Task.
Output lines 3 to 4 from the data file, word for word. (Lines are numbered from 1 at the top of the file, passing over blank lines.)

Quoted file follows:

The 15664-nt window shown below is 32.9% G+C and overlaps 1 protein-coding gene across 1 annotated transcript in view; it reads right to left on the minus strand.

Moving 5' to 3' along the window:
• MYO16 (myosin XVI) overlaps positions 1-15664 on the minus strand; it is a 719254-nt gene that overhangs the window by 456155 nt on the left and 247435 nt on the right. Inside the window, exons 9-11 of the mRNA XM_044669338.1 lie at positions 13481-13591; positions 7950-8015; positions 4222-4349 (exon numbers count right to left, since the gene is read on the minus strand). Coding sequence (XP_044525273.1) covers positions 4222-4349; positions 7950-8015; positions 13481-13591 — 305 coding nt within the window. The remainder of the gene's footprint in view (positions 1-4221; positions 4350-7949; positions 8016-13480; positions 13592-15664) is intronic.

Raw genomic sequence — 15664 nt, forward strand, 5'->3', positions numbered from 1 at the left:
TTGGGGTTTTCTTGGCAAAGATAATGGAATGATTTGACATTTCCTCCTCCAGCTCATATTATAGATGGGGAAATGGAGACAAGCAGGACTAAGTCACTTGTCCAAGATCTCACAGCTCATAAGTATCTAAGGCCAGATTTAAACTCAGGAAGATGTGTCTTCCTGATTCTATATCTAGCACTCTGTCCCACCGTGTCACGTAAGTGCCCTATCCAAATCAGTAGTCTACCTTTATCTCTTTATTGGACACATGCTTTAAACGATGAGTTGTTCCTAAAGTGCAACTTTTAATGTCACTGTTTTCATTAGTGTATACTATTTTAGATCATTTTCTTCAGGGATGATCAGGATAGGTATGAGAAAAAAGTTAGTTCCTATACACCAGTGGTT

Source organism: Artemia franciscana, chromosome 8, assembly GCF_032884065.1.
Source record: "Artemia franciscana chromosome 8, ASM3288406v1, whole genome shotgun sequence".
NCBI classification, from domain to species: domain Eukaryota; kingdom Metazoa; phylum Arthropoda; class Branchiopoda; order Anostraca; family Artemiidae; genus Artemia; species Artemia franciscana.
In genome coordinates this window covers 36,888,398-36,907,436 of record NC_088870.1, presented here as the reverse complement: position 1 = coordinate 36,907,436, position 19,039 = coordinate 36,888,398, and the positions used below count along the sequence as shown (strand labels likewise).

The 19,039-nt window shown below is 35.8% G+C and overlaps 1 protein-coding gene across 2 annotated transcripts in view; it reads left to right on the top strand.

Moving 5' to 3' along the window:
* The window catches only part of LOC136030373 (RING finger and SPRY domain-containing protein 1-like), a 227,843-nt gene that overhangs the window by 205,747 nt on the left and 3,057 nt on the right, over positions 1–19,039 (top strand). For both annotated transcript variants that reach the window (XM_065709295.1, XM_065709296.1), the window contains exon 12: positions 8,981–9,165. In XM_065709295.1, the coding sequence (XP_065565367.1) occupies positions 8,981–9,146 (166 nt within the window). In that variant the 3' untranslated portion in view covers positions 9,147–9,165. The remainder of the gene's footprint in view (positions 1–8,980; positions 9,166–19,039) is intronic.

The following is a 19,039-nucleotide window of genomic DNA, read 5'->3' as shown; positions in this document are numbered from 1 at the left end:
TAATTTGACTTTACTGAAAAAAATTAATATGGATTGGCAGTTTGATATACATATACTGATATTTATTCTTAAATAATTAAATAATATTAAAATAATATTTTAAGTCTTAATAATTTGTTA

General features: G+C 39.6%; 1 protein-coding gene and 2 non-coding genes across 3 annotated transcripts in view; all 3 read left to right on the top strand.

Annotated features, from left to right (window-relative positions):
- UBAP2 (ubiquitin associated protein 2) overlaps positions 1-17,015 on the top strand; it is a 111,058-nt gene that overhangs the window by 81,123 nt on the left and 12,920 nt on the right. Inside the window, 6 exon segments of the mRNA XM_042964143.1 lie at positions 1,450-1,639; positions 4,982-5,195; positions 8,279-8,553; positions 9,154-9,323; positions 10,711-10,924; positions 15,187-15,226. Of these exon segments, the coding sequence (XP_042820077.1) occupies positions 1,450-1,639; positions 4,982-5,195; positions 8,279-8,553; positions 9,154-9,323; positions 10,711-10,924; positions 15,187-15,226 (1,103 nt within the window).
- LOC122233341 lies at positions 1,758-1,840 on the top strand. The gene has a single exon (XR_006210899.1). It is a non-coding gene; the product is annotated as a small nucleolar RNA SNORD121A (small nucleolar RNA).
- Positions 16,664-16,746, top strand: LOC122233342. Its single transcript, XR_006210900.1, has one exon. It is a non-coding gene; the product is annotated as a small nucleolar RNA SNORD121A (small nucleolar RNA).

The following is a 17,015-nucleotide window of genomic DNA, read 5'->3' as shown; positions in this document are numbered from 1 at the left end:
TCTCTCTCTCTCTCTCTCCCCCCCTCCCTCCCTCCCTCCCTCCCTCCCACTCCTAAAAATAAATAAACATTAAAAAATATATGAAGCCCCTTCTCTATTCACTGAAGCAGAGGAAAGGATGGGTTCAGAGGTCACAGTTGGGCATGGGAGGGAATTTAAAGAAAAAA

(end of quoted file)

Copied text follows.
• MYO16 (myosin XVI) overlaps positions 1-15664 on the minus strand; it is a 719254-nt gene that overhangs the window by 456155 nt on the left and 247435 nt on the right. Inside the window, exons 9-11 of the mRNA XM_044669338.1 lie at positions 13481-13591; positions 7950-8015; positions 4222-4349 (exon numbers count right to left, since the gene is read on the minus strand). Coding sequence (XP_044525273.1) covers positions 4222-4349; positions 7950-8015; positions 13481-13591 — 305 coding nt within the window. The remainder of the gene's footprint in view (positions 1-4221; positions 4350-7949; positions 8016-13480; positions 13592-15664) is intronic.

Raw genomic sequence — 15664 nt, forward strand, 5'->3', positions numbered from 1 at the left: